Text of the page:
Jane Odiwe is an artist and author. She is an avid fan of all things Austen and is the author and illustrator of Effusions of Fancy, annotated sketches from the life of Jane Austen, as well as Lydia Bennet's Story. She lives with her husband and three children in North London.

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Lydia Bennet's Story: A Sequel to Pride and Prejudice 3.4 out of 5 based on 0 ratings. 39 reviews.
YY4U More than 1 year ago
Lydia Bennet was one of my least liked characters in Jane Austen's masterpiece, Pride and Prejudice, but Miss Odiwe has changed my mind. She was able to capture the immaturity and selfish aspects of Lydia's character and allow the reader to form sympathy for her flaws. Lydia's marriage to Mr. Wickham, was, indeed, a mistake. Miss Oidwe takes us on a journey from Brighton to Newcastle, then on to Pemberley where the beloved Lizzy and Darcy come into the story, then to Netherfield where Jane and Bingley join the story. The story got better once Lizzy, Darcy, Jane and Bingley were introduced to the storyline. New characters were introduced and fit perfectly in the plot as we see Lydia humiliated and hurt by Mr. Wickham's actions. Lydia is able to withstand the pain, and carry herself with dignity, not stooping to her former behavior, but instead growing up and maturing, able to see her two sisters marriages as the ideal and viewing her past behavior for it was-immaturity. I liked the book very much, and recommend to any who loved Pride and Prejudice, Lydia Bennet was able to redeem herself with the help of Jane Odiwe's writing skills.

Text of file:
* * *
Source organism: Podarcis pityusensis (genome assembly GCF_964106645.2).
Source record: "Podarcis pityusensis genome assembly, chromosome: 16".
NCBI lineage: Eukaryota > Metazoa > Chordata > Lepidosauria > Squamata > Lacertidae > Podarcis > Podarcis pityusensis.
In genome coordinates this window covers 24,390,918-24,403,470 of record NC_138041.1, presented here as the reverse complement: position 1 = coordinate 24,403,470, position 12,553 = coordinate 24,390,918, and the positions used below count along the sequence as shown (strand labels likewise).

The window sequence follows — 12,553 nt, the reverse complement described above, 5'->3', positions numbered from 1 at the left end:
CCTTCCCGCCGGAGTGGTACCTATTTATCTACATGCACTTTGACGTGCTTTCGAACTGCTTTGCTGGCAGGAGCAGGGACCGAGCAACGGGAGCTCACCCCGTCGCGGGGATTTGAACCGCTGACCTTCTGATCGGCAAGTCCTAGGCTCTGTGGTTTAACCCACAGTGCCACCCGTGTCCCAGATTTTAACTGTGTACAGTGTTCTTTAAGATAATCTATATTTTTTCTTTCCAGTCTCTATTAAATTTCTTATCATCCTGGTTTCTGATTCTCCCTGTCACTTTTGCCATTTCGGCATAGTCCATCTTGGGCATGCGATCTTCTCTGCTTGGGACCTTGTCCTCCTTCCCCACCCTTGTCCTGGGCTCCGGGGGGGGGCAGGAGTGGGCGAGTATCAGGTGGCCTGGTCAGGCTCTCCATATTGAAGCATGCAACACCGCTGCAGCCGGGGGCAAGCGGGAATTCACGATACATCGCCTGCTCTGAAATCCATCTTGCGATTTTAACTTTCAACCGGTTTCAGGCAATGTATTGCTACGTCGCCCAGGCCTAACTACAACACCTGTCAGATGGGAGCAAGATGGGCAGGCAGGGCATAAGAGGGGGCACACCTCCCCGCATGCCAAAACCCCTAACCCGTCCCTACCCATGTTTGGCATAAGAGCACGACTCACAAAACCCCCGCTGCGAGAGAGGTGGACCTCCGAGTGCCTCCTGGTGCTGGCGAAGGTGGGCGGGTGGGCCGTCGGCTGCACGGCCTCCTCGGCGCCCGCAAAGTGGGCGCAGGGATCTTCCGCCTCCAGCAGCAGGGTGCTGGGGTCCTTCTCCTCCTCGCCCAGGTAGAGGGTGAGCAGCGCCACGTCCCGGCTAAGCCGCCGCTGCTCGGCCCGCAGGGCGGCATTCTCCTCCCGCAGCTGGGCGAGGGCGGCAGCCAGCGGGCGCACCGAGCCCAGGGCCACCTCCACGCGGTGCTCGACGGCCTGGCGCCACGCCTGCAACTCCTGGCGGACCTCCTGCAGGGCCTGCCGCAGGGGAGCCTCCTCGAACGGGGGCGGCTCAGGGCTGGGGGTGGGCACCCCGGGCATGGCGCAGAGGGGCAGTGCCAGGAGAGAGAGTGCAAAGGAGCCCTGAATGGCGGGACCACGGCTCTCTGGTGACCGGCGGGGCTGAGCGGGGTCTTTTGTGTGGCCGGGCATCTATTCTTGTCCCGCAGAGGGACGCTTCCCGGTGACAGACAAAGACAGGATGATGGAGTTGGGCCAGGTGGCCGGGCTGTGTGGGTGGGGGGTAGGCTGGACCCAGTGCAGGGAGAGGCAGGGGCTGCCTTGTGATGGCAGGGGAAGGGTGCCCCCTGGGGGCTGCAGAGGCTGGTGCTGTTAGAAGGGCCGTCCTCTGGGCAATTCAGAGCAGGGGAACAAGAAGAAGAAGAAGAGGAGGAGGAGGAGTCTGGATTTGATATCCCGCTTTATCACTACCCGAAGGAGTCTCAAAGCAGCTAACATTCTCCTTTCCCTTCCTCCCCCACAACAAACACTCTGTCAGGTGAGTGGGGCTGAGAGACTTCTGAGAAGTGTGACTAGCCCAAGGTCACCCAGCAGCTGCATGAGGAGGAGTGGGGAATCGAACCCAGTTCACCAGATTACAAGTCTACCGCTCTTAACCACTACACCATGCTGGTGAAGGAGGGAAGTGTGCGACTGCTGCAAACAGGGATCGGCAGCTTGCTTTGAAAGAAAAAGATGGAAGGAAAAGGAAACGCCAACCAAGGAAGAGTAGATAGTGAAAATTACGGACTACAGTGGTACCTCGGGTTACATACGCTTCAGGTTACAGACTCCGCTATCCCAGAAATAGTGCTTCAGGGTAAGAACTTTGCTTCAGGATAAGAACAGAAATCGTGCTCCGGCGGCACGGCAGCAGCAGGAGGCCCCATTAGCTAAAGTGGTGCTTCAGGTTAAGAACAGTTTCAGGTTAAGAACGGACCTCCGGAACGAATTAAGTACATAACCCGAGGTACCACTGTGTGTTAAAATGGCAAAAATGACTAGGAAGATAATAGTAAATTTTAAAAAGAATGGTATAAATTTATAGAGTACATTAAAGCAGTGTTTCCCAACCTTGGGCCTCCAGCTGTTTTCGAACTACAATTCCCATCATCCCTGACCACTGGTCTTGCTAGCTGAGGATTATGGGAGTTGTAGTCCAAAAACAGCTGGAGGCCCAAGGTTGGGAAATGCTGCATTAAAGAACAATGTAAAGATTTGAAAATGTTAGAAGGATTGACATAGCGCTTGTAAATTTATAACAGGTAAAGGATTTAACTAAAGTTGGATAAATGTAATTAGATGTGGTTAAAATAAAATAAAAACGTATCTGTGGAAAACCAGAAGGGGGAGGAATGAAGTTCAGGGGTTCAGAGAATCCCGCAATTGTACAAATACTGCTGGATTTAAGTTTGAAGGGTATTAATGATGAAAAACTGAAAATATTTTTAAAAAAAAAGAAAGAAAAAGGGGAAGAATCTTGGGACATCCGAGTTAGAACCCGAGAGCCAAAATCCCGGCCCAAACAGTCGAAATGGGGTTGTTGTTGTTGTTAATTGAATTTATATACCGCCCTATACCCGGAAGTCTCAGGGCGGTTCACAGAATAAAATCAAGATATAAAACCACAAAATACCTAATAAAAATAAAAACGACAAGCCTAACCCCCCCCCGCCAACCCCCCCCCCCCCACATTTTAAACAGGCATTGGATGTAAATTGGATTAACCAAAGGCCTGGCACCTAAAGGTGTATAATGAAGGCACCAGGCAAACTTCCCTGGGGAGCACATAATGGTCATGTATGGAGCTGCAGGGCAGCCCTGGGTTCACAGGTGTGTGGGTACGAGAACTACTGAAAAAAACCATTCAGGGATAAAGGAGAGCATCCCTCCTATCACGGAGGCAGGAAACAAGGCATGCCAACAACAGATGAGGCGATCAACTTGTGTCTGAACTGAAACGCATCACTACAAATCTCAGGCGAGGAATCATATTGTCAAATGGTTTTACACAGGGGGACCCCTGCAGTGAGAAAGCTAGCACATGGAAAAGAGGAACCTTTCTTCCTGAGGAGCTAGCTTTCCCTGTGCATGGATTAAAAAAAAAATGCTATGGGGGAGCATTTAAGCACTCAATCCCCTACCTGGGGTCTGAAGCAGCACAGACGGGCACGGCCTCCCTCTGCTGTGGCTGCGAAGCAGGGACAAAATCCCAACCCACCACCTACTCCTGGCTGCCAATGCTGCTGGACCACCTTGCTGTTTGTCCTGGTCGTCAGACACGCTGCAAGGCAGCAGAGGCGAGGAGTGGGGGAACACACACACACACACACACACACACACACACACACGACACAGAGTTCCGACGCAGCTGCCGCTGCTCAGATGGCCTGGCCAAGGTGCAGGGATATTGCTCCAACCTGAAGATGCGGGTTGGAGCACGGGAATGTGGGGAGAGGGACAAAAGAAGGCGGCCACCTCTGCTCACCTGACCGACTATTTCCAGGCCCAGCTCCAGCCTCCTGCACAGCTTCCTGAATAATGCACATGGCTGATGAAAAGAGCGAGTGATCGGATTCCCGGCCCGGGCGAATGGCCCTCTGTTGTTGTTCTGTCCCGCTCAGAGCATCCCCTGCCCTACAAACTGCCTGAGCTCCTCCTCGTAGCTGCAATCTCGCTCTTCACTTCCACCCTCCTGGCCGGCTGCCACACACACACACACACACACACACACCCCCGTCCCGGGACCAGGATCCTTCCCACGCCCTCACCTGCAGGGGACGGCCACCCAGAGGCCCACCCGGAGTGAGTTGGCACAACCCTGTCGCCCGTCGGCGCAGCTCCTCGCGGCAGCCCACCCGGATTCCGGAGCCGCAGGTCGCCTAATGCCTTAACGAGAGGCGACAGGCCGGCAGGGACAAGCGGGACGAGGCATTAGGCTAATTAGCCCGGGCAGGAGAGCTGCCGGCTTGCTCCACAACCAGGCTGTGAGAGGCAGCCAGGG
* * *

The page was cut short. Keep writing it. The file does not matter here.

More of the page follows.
LHedgpeth More than 1 year ago